ON THE ASSAULT: Coraki?s Jamie Collins, right, and teammate Peter Monger let fly at the Coraki Assault last year.
ON THE ASSAULT: Coraki?s Jamie Collins, right, and teammate Peter Monger let fly at the Coraki Assault last year.

Collins at home on the water

By STEVE SPINKS

sport@northernstar.com.au

CORAKI'S Jamie Collins believes the prospect of serious injury makes his sport more fun.

Most would say the prospect of serious injury is a good reason not to participate. But Collins is a rare bread.

He is the only water-skier on the Northern Rivers who will be participating in the Coraki Assault Water Ski Race this Sunday which is race four of the NSW and Queensland Combined State Championships. Collins and his Colbalt crew of second skier Peter Monger (Tweed), driver Mark Holden (Murwillumbah) and observer Mark Chapman (Bilambil) are one of the favourites for the Coraki 80km unlimited inboard category.

And they mean it when they call it unlimited.

The Colbalt boat is powered by a 460hp big block Chevy engine which has had a massive amount of work done to it.

According to Collins, the boat is right on the limits of acceptable noise.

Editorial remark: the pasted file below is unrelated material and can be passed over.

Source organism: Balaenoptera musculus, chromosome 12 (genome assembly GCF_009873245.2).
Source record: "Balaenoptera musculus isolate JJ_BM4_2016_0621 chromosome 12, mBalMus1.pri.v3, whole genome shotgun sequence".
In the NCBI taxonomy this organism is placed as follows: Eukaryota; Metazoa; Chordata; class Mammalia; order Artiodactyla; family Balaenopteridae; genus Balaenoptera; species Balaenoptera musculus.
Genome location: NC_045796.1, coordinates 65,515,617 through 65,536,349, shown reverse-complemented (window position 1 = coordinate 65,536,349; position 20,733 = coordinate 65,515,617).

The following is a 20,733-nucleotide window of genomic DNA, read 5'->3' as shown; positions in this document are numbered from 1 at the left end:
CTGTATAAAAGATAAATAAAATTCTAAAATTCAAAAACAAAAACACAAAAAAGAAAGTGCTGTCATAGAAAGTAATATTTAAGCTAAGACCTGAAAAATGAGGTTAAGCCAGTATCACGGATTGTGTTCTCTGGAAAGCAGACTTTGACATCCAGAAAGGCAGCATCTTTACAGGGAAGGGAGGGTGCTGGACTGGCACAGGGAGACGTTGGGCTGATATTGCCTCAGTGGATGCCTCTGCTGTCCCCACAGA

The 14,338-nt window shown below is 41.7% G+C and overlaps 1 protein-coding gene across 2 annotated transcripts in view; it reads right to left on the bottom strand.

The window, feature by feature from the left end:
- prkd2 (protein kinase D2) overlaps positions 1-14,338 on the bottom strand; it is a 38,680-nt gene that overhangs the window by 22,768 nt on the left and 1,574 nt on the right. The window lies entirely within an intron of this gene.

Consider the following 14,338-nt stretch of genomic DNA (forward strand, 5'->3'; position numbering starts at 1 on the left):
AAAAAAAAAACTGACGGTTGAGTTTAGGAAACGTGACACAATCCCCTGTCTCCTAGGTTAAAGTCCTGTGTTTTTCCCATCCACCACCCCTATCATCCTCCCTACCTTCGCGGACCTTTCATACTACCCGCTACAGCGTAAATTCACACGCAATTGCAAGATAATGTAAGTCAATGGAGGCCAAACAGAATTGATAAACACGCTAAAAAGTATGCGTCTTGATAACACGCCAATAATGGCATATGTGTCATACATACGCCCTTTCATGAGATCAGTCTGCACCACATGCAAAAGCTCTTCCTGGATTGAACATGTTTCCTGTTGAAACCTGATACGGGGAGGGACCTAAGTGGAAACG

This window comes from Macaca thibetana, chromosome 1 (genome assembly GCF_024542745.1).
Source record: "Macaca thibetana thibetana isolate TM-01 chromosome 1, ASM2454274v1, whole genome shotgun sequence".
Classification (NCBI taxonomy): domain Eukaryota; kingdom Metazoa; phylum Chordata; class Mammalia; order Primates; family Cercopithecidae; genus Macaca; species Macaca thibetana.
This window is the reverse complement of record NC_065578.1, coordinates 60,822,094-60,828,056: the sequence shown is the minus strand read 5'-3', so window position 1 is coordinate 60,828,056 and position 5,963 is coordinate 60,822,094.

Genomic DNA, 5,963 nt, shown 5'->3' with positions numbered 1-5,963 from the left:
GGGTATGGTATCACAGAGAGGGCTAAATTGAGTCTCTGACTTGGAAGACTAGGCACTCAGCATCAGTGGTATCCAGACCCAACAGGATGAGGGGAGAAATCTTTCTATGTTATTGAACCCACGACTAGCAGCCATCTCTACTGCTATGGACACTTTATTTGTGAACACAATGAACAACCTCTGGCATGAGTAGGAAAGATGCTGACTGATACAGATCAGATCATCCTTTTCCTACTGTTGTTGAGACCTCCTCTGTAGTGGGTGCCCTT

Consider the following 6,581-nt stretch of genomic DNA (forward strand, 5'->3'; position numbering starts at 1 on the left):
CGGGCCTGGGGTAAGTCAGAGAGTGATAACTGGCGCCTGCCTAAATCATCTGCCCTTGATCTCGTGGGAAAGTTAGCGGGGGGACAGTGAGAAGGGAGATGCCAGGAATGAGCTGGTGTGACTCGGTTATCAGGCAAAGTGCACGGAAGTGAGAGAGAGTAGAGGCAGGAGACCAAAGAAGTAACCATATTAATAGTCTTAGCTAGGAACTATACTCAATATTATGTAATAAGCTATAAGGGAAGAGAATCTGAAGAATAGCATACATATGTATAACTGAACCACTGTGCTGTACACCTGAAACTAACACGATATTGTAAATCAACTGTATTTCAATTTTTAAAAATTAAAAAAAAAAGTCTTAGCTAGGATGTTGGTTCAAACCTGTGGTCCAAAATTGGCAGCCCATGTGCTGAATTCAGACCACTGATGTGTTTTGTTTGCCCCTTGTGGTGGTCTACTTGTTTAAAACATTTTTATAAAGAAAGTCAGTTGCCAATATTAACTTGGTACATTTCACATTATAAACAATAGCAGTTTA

"V8 Supercars have got nothing on this thing," he chuckled.

While the top speed of around 160km/h won't be reached during the race at Coraki, Collins and Monger will have to hang on at a top skiing speed of 140km/h.

That speed means serious injury if there is a fall.

"I had a fall recently at the Tweed and I had to have three days off work," Collins said.

"It really hurts. You can't do anything but go along for the ride.

"But we all know the dangers and if you're scared you shouldn't be there."

But even if you don't fall off during the race, at the end of 80kms a skier will still be in a fair amount of pain.

"A race takes about 42 minutes," the 40-year-old said.

"You're in mega-pain when you finish ... you're very tired. You use leg muscles you didn't even think you had."

So you're in pain if you crash and you're in pain if you don't. Why bother?

"The racing and the adrenaline," Collins said. "It's really fun. Just like any other sport, you have your highs and lows."

After lunch today, there will be demonstrations of the boats and skiers and some barefoot drags which will see teams possibly reach 160km/h.

Tomorrow from 9am there will be racing between different categories of unlimited inboard and unlimited outboard boats.

Last year's Coraki Assault winner, Ben Gully, will be competing after recently returning from the World Titles where he picked up third.

The final race of the Combined NSW and Queensland Championships will be at Woodburn in March 2006.

The river will be closed between Coraki and Woodburn from 8am to 1pm on Sunday.



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